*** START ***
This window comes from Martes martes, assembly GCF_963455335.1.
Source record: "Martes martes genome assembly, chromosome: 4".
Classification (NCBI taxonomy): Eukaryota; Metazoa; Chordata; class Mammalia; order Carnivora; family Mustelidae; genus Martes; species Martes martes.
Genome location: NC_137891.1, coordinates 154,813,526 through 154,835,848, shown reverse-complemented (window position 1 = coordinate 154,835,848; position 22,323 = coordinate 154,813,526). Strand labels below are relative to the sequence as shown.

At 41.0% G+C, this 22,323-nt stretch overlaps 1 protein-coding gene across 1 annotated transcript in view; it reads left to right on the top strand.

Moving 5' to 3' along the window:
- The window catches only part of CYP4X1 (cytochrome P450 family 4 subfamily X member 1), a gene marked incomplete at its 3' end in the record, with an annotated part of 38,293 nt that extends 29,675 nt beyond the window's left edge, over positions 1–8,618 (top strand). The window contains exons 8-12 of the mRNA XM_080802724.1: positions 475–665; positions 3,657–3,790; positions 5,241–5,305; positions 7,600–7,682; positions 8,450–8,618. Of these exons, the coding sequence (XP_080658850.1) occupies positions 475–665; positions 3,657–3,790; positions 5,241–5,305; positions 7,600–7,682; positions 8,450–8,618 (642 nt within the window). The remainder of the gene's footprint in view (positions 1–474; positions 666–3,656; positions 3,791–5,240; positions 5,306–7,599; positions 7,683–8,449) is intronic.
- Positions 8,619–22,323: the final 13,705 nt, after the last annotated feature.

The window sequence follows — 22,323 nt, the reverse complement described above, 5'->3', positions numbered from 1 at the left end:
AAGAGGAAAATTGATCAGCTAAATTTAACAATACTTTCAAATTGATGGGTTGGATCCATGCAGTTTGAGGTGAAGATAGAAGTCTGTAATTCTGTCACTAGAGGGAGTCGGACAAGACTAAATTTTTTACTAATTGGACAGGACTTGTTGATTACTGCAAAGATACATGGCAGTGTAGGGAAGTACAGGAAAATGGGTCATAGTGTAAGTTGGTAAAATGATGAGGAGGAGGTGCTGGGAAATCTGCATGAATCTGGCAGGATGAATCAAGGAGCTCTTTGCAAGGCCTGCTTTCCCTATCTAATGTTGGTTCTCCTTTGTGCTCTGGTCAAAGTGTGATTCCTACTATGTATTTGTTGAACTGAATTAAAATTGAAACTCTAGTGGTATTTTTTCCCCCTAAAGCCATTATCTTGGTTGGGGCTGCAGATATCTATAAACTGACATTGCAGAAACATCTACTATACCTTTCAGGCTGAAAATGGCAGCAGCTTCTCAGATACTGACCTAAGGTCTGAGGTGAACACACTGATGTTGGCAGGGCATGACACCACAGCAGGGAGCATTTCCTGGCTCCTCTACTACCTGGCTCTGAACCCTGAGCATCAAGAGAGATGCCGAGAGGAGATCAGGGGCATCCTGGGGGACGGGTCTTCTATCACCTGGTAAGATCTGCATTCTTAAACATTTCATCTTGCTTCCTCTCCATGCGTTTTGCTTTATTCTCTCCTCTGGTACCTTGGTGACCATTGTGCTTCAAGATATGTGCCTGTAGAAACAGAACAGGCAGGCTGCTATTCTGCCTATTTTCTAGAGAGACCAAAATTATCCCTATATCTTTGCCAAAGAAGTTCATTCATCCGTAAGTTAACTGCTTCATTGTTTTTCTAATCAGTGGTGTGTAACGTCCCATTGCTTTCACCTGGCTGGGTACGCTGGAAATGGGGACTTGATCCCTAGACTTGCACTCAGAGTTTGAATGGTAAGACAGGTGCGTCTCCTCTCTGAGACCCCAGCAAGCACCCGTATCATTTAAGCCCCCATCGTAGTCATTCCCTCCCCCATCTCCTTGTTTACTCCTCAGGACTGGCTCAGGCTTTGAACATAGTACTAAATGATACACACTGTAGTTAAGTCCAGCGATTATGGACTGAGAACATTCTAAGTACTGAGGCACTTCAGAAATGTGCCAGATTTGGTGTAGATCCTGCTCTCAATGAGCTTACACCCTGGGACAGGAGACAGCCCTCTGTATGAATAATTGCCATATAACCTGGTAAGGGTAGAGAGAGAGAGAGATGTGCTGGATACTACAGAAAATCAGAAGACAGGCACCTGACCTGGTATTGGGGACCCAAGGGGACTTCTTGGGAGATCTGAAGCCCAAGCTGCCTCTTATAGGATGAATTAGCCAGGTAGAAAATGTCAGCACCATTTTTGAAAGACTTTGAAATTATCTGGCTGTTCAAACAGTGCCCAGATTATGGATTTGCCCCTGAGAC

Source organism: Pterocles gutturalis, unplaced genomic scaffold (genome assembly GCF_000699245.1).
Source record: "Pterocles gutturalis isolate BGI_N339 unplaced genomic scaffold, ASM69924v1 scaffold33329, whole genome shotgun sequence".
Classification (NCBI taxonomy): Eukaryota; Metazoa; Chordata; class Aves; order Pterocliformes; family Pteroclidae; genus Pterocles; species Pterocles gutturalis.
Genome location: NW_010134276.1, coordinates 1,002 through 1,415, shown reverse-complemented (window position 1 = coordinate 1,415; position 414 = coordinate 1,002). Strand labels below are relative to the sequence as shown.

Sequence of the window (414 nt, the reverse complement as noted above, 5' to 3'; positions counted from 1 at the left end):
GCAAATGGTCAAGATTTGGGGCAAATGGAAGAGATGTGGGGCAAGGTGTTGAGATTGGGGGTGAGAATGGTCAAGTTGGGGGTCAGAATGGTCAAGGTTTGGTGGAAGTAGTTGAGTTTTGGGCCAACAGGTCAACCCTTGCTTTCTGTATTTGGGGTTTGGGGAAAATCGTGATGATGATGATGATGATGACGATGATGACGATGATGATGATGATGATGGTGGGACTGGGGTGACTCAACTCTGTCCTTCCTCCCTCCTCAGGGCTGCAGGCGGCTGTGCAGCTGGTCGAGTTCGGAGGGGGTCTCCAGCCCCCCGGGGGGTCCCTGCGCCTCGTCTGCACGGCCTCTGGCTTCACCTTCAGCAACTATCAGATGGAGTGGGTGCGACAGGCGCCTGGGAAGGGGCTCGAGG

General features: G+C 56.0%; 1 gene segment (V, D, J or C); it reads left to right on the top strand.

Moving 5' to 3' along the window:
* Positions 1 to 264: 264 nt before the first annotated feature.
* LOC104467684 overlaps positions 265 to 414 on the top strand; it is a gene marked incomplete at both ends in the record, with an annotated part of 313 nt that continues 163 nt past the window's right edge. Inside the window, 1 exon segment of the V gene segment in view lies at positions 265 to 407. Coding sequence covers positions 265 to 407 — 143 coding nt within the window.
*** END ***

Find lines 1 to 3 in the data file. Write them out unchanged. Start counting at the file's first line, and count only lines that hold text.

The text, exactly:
This window comes from Martes martes, assembly GCF_963455335.1.
Source record: "Martes martes genome assembly, chromosome: 4".
Classification (NCBI taxonomy): Eukaryota; Metazoa; Chordata; class Mammalia; order Carnivora; family Mustelidae; genus Martes; species Martes martes.